I Need A Vacation From The Rain

My cousin, Patti, and I were talking on the phone this morning. She lives in Florida. She was sitting on her back porch like she does most mornings if it’s not raining.

Every time I talk to her when she is on her back porch, she talks to the cardinal that flies into her yard. She’s not crazy. Well, maybe she is crazy, but talking to the cardinal has nothing to do with that. She looks at the visit from the cardinal as a visit from my mother.

Patti used to visit my mother regularly. Sometimes she would stay for a couple of days, and sometimes she would stay for three weeks. Mother loved every minute of it. She always sounded happy when she answered the phone during Patti’s visits. They would talk and laugh…oh, how they laughed. Mother had a wicked sense of humor, and Patti is hysterically funny…always has been. Whenever I was there at the same time Patti was, my stomach would hurt from laughing.

Patti wasn’t laughing this morning, though. She told me she was “all up in my feelings,” meaning she’s emotional.

Patti lives in the Florida Panhandle, in an area that was hit hard by Hurricane Michael late last year. Fortunately, she didn’t have a lot of damage to her home, but all the trees around her house, for miles, are gone. She lives near a wooded state park that I remember visiting as a child; there were lots of trees. Almost every tree is gone, she says…snapped off by the wind. She has sent me pictures, and I’ve looked at pictures on Google Earth. It looks terrible…still. She says it looks like a war zone.

And lately, to add insult to injury, they’ve had a lot of rain…just like the rest of the Southeastern United States.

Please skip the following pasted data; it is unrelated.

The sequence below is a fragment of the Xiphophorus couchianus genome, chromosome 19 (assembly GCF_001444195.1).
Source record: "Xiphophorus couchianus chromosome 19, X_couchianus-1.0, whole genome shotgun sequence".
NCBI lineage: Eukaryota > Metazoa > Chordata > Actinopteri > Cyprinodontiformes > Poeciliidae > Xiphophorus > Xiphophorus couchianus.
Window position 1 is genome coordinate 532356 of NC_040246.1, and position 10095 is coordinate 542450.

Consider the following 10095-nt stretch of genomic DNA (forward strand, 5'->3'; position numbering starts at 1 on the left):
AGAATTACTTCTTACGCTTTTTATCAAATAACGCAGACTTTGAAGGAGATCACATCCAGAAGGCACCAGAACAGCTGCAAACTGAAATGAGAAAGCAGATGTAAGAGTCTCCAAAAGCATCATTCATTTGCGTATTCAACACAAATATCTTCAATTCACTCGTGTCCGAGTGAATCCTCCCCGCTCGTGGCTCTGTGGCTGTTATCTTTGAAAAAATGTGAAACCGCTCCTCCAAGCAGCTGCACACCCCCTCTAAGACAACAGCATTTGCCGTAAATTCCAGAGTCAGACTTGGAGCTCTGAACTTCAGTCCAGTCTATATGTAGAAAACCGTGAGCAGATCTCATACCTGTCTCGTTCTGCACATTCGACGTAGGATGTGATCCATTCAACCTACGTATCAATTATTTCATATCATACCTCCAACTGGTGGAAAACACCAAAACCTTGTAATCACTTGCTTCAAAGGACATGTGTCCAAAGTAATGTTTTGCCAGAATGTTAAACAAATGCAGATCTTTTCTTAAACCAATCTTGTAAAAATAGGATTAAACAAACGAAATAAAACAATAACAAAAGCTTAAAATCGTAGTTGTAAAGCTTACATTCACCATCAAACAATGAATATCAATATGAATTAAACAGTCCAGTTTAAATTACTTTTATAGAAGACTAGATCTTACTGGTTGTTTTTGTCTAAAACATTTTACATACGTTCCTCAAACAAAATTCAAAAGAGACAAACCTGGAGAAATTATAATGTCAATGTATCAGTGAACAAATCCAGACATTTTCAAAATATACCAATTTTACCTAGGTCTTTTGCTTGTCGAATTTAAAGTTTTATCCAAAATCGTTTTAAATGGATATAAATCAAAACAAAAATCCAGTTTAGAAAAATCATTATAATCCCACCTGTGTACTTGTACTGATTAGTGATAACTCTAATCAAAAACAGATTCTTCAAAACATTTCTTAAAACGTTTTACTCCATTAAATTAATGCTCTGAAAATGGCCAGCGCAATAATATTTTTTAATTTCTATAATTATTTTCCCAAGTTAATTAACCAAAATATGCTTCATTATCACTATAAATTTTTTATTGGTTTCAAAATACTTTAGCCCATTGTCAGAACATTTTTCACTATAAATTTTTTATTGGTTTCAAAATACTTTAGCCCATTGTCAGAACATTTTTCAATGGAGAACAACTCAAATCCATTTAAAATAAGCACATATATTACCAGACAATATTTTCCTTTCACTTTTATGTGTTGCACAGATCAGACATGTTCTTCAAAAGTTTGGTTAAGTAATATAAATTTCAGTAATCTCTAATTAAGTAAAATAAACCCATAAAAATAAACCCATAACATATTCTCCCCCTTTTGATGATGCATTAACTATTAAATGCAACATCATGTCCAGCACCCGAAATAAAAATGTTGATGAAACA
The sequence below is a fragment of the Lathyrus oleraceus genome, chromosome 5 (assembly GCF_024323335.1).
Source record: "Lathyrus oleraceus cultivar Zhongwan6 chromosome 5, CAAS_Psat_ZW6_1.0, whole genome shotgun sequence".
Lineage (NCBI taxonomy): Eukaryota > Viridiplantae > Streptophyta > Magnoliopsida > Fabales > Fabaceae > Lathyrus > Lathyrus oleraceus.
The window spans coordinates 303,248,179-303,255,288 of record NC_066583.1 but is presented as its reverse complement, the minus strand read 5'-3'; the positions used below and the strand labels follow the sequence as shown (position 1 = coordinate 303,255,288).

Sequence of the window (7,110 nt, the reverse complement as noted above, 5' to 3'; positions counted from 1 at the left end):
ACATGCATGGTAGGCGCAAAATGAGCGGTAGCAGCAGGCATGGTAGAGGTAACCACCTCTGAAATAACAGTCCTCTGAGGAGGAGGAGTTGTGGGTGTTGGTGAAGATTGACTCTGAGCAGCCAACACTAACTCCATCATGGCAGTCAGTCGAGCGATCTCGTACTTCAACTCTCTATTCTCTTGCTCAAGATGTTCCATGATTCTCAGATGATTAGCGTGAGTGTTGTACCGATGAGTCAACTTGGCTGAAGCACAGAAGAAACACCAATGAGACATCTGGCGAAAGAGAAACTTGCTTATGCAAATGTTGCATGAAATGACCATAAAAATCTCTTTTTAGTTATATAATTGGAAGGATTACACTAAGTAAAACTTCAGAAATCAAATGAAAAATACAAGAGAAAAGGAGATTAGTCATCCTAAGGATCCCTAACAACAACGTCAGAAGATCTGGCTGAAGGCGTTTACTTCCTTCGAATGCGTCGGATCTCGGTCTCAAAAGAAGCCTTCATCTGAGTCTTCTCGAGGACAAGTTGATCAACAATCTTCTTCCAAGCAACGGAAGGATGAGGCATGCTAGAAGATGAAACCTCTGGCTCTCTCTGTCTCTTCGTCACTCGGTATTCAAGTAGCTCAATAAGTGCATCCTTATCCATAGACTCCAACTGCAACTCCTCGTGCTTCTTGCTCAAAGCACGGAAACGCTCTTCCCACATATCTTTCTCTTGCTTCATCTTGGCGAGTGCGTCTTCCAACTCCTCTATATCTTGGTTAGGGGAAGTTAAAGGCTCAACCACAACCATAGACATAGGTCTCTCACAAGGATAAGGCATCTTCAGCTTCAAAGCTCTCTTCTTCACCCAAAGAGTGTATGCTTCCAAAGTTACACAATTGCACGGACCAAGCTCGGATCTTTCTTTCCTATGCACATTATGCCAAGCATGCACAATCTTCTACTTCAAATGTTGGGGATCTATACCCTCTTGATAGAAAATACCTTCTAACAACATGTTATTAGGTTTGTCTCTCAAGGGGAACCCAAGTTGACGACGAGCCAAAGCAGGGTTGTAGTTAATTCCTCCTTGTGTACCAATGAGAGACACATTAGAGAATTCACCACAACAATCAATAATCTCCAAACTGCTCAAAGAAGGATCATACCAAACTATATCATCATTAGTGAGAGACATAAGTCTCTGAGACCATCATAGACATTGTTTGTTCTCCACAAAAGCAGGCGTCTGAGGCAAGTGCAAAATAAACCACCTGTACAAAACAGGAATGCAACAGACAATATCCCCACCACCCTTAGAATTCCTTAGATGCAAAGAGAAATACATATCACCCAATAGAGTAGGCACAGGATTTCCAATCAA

So when she said she was all up in her feelings, I said, “Patti, of course you are…it’s all this rain!” We’ve had the “mulligrubs” at our house too, because of all the rain. *The definition of mulligrub from Merriam-Webster is “a despondent, sullen or ill-tempered mood.”* Mother used refer to the blues as “the mulligrubs.”

My personal cure for the mulligrubs? A vacation.

Spring Break can’t get here fast enough for me. Admittedly, the sun has come out for the last couple of days in Charlotte, but I want real sun…the kind you can only get in a tropical location. I’m leaving Sunday for Mexico with a friend, my daughter, and a friend of hers, and we can hardly wait. I plan to sit by the pool or in the beach cabana, enjoying the beverage of my choice (champagne) and laughing with my friend.

And as soon as I get back from our Spring Break, Patti is going on a much-deserved Caribbean cruise with her sister. Hopefully, some time in the Caribbean will brighten her outlook for a while. I’m sure they will laugh a lot, since Patti makes everybody laugh. She was always the funny one in our family…well, my brother gives her some competition there.

I won’t even get into how funny the two of them together are.

So, I just have three more days till I get on that plane to Mexico. Can you tell I’m counting down? I’m saying some prayers that it doesn’t rain the whole time we are there, but even if it does, the change of scenery will be fun, and I’ll have good company. I’m sure my daughter and her friend will avoid us as much as possible, but they will be required to have dinner with us.

And Patti just has nine more days till her cruise…pray for sunny skies for her too.

If you’ve had the “mulligrubs” or been “all up in your feelings” and you live in the Southeast, maybe it’s all the rain. Maybe you need some sunny days…even fifteen minutes of sunlight can lift your mood.

Rain, rain…stay the heck away!

***If you live somewhere that it’s gray and rainy a lot, you might want to invest in a Verilux HappyLight. Amazon has them, starting at $39.95, here. It’s supposed to provide good light therapy to improve your mood. It was recommended to me by a physician, but I’ve just ordered it.***

 

 

 

 

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Squash It

I’m no chef. I can barely even call myself a cook.